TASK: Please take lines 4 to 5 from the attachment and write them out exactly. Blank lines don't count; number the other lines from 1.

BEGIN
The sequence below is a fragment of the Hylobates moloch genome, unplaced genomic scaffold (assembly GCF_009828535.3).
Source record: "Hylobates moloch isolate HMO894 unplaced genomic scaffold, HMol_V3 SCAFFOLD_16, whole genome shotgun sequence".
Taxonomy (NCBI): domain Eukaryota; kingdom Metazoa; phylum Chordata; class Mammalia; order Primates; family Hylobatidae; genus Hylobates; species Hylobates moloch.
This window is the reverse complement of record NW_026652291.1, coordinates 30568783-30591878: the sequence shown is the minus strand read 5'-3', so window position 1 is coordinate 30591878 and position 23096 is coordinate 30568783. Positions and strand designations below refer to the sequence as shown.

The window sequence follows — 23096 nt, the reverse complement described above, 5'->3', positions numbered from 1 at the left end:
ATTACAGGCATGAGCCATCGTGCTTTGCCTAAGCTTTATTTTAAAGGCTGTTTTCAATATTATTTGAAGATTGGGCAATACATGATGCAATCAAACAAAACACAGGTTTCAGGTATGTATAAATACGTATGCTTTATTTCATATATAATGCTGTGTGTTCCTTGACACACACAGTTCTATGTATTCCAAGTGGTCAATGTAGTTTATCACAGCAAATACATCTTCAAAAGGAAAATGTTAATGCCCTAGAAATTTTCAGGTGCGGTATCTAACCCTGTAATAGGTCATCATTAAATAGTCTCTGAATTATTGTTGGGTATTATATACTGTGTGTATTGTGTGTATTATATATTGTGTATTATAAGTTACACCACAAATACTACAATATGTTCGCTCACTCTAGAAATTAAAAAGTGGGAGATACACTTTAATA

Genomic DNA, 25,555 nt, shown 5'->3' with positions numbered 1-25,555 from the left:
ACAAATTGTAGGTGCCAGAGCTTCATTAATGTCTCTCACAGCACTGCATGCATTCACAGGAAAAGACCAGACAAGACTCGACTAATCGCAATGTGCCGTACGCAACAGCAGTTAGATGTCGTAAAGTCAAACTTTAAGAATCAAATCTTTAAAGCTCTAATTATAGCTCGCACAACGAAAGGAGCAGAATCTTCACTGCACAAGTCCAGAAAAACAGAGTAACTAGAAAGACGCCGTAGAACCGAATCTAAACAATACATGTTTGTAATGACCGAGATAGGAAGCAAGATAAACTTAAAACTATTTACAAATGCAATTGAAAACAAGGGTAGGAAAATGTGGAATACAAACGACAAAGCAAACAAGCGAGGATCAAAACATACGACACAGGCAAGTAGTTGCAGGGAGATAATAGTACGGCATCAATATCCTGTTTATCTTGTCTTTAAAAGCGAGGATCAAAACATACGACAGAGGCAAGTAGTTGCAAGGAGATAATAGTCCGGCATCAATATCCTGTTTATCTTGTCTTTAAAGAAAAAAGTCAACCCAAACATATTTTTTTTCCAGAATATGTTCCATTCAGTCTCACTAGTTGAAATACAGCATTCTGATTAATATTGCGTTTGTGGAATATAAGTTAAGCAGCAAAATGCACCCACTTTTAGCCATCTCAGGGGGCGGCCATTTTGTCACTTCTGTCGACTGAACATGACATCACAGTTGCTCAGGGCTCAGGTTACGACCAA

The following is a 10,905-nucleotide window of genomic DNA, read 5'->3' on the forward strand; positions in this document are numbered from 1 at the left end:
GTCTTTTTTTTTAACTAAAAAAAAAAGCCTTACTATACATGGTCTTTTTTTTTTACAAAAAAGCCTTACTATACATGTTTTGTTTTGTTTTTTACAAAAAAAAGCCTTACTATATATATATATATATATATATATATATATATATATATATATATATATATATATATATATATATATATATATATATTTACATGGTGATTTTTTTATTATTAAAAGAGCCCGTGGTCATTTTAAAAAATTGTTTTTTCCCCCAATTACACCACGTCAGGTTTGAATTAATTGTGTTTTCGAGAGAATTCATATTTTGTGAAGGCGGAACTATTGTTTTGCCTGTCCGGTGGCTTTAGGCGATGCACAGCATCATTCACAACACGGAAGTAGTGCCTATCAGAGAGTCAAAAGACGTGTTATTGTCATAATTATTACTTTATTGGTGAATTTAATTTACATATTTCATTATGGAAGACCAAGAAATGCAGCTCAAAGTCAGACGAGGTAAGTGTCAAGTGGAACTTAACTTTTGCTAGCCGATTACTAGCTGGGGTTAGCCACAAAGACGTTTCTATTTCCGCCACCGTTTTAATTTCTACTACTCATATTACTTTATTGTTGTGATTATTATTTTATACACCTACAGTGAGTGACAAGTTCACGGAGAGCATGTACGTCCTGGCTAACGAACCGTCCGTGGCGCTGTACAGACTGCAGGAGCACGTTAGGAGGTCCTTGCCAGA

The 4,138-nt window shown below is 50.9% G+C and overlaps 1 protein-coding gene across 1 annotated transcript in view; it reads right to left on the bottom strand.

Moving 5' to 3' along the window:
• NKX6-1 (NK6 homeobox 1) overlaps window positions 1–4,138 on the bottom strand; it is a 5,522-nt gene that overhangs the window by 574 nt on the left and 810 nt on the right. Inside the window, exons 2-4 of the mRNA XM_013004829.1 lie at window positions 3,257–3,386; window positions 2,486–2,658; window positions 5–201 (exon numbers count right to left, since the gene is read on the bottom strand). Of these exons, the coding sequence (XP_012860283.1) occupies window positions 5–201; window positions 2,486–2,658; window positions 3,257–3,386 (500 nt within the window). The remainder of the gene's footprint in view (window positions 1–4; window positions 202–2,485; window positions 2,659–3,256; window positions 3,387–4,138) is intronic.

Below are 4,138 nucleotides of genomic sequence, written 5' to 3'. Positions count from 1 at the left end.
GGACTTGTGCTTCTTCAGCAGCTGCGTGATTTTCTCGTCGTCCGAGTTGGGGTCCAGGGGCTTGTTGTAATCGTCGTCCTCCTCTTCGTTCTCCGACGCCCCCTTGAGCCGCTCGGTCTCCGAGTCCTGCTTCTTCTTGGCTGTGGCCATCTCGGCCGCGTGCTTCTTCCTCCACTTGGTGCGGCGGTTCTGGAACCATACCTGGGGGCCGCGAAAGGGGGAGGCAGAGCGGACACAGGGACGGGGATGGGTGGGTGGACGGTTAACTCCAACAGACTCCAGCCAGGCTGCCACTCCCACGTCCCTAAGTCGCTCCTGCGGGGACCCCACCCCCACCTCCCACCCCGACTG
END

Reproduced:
This window is the reverse complement of record NW_026652291.1, coordinates 30568783-30591878: the sequence shown is the minus strand read 5'-3', so window position 1 is coordinate 30591878 and position 23096 is coordinate 30568783. Positions and strand designations below refer to the sequence as shown.

The window sequence follows — 23096 nt, the reverse complement described above, 5'->3', positions numbered from 1 at the left end: